Late last year, Clicker Heroes developer Playsaurus announced (opens in new tab) that the sequel to its popular clicker RPG would ditch the original's free-to-play model in favor of an upfront cost, in no small part because its creators wanted "a cleaner conscience" and didn't want to exploit the big-spending 'whale' players that drive most free-to-play games. At the time, the studio said the change "may or may not work," and that with an upfront cost, the sequel "probably isn't worth nearly as much money." Well, Clicker Heroes 2 is now available on Steam Early Access (opens in new tab) for $30, and while it remains to be seen if it's as profitable as the original, it is most definitely popular.
At the time of writing, Clicker Heroes 2 is well into Steam's top 100 (opens in new tab) with 8,947 concurrent players and a daily peak of 9,350. According to Steam Charts (opens in new tab), it's managed an average of 7,336 concurrent players since it launched this past Monday, with an all-time peak of 9,570. Those are strong numbers for any new Early Access game, but for a $30 sequel fighting to shed the free-to-play reputation of its predecessor, Clicker Heroes 2's popularity is astonishing. Just as impressively, its Steam reviews are currently 78 percent positive. There's clearly something to it, so I decided to give it a play myself. And I have to admit, while I'm not the biggest fan of idle games, I found Clicker Heroes 2 quite absorbing.
Like its predecessor, Clicker Heroes 2 is an idle action RPG where your character moves and attacks automatically and you passively earn money and experience. Your primary input is clicking to attack faster and occasionally upgrading your character. As Playsaurus puts it, it's "a never-ending journey to the top right of your screen." That journey starts with you swinging a wet noodle around dealing 20 damage to monsters that drop 30 gold. Fast forward an hour and you're wielding the fuckin' femur of Zeus (or whatever it is) dealing so much damage and gaining so much gold that their values can only be expressed in exponents. And that's just the beginning. In Clicker Heroes 2, a quadrillion gold is pocket change. I don't get out of bed for anything under a decillion.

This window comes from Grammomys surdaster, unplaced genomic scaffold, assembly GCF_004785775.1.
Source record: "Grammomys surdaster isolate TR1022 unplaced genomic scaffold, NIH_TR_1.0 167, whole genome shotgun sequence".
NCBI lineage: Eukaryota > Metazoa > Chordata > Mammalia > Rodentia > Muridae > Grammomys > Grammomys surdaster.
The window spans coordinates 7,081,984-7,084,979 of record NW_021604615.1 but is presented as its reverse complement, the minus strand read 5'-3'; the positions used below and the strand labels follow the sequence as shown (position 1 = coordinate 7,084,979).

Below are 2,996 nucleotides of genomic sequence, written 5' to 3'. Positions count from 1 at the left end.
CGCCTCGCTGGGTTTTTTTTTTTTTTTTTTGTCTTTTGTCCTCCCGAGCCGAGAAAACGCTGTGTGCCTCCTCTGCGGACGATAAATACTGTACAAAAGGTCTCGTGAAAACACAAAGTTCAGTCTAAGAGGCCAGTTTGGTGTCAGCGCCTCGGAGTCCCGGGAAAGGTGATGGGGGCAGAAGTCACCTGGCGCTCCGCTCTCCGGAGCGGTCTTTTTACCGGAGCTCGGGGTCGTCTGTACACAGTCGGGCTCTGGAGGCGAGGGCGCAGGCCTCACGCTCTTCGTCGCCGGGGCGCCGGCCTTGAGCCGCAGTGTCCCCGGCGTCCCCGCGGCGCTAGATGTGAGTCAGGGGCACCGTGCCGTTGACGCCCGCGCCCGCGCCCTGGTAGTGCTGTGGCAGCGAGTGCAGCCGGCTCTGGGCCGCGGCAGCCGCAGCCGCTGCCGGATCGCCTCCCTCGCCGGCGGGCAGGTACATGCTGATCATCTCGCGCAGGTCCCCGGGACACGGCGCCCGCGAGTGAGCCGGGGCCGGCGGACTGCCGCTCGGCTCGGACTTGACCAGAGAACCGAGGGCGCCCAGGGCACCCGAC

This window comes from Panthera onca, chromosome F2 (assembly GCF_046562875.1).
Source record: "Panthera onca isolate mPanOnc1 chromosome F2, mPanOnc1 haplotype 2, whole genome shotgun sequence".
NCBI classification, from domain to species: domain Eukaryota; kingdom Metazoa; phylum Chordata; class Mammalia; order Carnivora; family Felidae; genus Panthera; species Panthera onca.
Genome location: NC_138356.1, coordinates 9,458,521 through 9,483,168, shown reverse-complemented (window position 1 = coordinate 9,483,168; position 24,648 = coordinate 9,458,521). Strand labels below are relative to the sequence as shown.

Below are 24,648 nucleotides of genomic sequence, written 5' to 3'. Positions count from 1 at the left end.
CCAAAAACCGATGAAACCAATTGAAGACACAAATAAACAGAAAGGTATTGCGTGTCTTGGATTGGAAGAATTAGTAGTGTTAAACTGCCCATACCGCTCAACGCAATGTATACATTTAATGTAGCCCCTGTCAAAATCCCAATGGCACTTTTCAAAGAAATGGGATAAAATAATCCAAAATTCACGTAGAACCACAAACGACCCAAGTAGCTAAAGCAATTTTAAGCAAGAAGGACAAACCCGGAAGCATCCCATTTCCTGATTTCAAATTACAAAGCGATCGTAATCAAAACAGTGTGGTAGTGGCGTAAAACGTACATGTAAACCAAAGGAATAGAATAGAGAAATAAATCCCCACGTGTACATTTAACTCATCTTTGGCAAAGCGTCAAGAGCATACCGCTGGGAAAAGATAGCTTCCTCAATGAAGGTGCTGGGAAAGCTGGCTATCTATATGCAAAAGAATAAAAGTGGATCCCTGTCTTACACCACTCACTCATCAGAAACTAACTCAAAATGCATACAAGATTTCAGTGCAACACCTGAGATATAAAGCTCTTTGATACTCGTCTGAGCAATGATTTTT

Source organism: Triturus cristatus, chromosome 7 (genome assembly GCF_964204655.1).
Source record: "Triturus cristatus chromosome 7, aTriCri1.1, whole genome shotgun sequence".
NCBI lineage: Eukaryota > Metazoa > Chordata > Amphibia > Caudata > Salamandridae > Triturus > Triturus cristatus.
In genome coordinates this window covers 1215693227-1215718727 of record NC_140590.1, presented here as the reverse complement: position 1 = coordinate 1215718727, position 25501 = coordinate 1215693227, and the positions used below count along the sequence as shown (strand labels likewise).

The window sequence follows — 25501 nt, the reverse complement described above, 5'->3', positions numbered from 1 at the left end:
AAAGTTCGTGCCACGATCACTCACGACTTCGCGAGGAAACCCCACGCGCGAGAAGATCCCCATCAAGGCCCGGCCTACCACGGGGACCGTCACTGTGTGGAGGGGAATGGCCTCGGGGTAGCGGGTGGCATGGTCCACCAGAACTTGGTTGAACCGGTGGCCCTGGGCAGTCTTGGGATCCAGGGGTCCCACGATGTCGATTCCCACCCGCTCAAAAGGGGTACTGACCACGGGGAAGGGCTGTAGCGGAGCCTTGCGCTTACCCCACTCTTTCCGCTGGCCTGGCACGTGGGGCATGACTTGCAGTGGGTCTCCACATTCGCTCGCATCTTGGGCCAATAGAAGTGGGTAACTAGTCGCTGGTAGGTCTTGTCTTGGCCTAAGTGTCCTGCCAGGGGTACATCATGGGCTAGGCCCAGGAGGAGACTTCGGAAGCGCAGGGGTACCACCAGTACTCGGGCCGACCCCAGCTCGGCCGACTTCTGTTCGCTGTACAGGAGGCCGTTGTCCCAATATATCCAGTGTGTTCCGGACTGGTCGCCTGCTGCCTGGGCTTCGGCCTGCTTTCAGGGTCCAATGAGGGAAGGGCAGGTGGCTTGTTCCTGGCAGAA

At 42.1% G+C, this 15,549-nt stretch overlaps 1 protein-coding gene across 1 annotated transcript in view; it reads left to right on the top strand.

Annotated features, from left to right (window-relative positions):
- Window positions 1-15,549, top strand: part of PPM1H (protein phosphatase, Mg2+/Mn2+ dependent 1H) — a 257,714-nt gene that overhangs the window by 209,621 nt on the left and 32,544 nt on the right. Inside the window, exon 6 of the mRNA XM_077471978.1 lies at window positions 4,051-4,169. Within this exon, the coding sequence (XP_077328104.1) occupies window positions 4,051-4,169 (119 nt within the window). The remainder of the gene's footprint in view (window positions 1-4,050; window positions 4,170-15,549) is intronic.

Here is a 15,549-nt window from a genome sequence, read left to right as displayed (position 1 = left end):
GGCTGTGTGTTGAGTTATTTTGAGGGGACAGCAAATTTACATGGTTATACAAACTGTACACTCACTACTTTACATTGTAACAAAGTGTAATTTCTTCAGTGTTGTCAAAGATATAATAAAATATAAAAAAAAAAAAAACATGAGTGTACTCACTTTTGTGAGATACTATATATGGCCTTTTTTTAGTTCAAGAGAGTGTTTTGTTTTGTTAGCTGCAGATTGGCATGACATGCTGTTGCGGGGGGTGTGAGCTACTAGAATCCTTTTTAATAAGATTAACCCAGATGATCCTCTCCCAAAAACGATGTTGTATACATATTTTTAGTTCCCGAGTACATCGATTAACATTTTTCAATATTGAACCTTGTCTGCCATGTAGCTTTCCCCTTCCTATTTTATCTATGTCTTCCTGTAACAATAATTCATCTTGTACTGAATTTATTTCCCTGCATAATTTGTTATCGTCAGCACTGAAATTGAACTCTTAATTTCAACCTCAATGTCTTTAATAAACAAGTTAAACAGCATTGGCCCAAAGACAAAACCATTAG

That much hasn't changed, but Clicker Heroes 2 improves on the ideas established in the original by polishing them up and making them considerably more interactive. For instance, you're no longer just clicking stationary enemies. You're also clicking gold piles and energy pylons along the path you're running, fattening your wallet and replenishing the energy you spend on clicks. Apart from energy, you've also got mana which you can spend on skills, of which there are a frightening amount: Playsaurus says the current skill tree has around 600 nodes and that new characters will also get their own unique trees.
Most of those nodes are passive buffs, but some of them are active skills you can slot into your hotbar. Some skills cost energy and some cost mana, but they all have cooldowns. As a result, a big part of Clicker Heroes 2 is building your own skill rotations—yes, exactly like an MMO, albeit greatly simplified. You can even program skills to trigger automatically using a macro-like system called the Automator. You can also tailor your character's stats by buying gear with specific bonuses—earn more gold, deal more critical hits, encounter more treasure chests, and so on.
Finally, Clicker Heroes 2 is a pretty little thing, which is important for a game that's designed to be stared at through a dreamlike haze. Its bright, cartoony art is easy on the eyes, and its smooth attack animations are fun to watch. I especially like the super-click attacks which lob giant cursors at enemies like some kind of Microsoft Office mortar.
If games like Diablo and Borderlands are loot treadmills, Clicker Heroes 2 is a loot conveyor belt that leads right to your face. It's the videogame equivalent of a bottomless bag of potato chips that you don't even have to reach for because the chips are conveniently shoveled into your gaping pie hole. It's a game about pure, unfiltered catharsis, not challenge. But speaking as someone who generally doesn't like idle games, Clicker Heroes 2 does feel like one of the best idle games out there.